tentional the hurt may have been. I
wanted very much to see you in Wash
ington, but was absolutely captured
by callers every minute I was in my
rooms, and when I was not there was
fulfilling public engagements. I saw
you at the dinner, but could not get at
you, and after the dinner was sur
rounded and prevented from getting
at you. I am in town today, to speak
this evening, and came in early in the
hope of catching you at your office.
Grateful for Support.
"For I owe it to you and to my own
thought and feeling to tell you how
grateful I am for all your generous
praise and support of me (no one has
described me more nearly as I would
like to believe myself to be, than you
have), how I have admired you for
the inpndencraa nd unhesittngn
courage and individuality of your
course, and how far I was from desir
ing that you should cease your support
Df me in the Weekly. You will think
me very stupid, but I did not think of
that as the result of my blunt answer
to your question. I thought only of
the means of conVincing people of the
real independence of the Weekly's
position. You will remember that
I have- unintentionally put you in a
false and embarrassing position, you
heap coals of fire on my head by con
tinuing to give out interviews favor
able to my candidacy. All that I cam
say is, that you have proved yourself
very big, and that I wish I might
have an early opportunity to tell you
face to face how I really felt about it
With warm regards, cordially and
No Rancor Left.
Col. Harvey's reply was as follows:
"January 16, 1912.
"My Dear Gov. Wilson: Thank you
sincerely for your most handsome let
ter. I can only repeat what I said
before: That there is no particle of
personal rancor or resentment left it
me. I beg you to believe that I havE
not said one word to anybody of crit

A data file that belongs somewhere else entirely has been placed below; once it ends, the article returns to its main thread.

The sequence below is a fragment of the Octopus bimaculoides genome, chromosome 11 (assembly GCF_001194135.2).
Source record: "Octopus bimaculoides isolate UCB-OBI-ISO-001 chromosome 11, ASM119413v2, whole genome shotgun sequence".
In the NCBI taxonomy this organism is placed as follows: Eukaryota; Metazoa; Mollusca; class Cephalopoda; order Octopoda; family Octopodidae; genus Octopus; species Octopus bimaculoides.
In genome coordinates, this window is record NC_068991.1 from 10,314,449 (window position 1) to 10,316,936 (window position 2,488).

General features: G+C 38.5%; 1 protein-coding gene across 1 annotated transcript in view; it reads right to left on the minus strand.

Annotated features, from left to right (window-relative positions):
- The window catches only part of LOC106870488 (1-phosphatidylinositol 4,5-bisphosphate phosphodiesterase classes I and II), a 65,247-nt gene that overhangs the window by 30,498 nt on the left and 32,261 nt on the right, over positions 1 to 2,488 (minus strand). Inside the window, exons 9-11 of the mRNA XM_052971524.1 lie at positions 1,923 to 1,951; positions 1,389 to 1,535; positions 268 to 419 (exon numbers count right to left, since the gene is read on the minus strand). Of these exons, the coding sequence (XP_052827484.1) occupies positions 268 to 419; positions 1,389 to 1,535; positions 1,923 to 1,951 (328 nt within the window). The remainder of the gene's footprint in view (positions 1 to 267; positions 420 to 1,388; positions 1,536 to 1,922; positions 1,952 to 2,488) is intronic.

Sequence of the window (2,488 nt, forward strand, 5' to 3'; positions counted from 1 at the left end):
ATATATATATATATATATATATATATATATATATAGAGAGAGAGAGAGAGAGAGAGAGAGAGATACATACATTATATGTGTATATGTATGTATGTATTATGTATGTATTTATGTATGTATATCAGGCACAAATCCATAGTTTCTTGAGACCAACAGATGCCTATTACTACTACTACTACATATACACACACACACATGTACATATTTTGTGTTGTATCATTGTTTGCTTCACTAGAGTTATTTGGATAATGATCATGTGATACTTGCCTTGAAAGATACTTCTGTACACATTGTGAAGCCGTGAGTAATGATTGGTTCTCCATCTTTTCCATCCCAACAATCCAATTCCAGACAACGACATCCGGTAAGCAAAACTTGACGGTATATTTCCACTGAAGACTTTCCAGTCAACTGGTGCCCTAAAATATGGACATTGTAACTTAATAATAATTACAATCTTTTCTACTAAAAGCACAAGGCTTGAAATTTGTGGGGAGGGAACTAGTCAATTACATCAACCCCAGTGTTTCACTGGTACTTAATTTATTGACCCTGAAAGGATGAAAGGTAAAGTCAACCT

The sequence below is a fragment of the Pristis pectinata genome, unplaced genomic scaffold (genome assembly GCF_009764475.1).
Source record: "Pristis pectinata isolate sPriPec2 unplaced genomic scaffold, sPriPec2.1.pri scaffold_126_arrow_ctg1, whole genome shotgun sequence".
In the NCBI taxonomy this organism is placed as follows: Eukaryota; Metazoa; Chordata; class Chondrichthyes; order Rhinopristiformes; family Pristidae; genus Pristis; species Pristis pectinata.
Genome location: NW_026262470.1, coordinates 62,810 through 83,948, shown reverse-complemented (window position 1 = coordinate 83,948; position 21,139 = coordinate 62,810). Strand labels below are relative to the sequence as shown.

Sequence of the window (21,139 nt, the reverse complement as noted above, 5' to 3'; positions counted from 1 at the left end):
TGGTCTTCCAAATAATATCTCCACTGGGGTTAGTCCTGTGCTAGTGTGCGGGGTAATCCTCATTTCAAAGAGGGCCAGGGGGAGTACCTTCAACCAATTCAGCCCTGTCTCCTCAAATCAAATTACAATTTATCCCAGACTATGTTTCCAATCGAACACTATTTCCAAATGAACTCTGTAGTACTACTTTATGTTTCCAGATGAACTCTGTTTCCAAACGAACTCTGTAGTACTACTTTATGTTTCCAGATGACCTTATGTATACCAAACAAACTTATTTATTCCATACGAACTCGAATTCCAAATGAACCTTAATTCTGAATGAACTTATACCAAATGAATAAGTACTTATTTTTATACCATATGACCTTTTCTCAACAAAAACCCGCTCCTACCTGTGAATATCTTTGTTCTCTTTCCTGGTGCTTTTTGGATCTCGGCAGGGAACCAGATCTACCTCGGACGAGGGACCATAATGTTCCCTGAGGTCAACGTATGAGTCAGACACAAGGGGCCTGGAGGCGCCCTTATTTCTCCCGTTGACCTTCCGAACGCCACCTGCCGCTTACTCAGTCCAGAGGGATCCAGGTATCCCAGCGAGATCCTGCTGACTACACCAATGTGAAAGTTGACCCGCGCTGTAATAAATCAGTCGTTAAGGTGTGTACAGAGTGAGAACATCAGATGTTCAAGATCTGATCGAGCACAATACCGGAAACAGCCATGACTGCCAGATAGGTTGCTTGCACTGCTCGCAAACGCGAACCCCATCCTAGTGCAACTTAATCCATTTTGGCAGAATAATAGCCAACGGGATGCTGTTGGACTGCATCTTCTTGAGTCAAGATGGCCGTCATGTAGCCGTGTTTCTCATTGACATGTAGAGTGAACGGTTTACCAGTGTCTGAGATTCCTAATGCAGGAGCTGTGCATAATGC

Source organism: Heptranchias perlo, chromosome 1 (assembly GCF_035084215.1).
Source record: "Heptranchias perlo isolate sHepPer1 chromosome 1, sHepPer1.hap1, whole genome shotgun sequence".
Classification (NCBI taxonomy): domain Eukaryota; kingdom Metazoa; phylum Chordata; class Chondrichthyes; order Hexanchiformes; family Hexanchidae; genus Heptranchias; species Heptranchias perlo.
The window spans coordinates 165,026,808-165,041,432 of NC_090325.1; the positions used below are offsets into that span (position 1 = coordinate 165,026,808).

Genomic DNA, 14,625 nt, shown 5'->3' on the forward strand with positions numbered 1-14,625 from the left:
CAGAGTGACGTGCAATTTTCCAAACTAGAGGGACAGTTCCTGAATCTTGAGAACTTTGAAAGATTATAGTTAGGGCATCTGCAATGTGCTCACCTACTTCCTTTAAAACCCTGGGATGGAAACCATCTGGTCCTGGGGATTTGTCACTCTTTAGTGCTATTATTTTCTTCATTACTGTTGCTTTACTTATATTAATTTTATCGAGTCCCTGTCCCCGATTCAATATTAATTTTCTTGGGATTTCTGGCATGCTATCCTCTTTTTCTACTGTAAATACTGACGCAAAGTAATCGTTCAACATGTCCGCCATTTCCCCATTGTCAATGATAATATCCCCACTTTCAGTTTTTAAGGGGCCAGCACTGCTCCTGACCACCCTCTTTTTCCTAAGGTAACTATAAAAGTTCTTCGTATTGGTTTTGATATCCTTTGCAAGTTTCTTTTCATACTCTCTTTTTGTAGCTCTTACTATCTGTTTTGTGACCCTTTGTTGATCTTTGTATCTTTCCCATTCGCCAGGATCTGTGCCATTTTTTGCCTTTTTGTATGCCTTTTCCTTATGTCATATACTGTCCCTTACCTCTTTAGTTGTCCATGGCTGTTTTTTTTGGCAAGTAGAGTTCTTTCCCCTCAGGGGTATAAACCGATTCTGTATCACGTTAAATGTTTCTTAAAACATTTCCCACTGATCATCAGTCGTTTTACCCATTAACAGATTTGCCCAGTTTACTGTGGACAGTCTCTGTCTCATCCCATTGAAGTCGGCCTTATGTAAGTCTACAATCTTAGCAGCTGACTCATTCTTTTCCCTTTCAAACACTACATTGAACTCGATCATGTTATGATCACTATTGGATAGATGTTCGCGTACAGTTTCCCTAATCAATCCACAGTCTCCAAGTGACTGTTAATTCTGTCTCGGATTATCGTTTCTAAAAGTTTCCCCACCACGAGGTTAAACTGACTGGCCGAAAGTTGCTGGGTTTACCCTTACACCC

icism of you.
"I have to print a word of explana
tion to the Weekly's readers, but ii
will b,' the briefest possible.
"Very truly yours,
NEWS OF EXCELSIOR.
Messrs. Cook and Singley Use Roai
Drag to Fine Effect-Personal
Excelsior, Feb. 1.-The grain in thii
section is all right so far.
There will be less fertilizers usec
in this section this year by all of ou]
Miss Annie Lou Dominick, of Hel
ena, is visiting Mr. Cornelius Counts
Mr. Arthur Lee Wheeler, of Colum
bia, spent Sunday at this home here.
Miss Helen Nichols has been on
visit to Misses, Alder Ray and Nanni(
Mrs. J. W. Hartman and Mrs. H. J1
Kinard have been on a visit to rela
tives at Little Mountain.
Mr. and Mrs. Ernest Addy, of Salude
county, spent Sunday in this section
Mrs. Addy will spend a week witi
relaives here befor'e her return t<
Messrs. Enos Counts and Berr:
Hartman are making quite an im.
provement on their homes by the us<
of the paint brush.'
Rev. Jas. D. Kinard, of Newberry
paid a short visit to his brother herm
Mr. and Mrs. John Smith, of neal
Leesville, are spending several day:
with relatives in Mt. Pilgrim section.
Messrs. E. M. Cook and A. A. Sing
ley used the road drag on a few milee
of road here last week leading fron
Prsperity down the Columbia road
The drag puts the roads in fine con
dition and ought to be used more fre
quently after the ra,ins. The abovE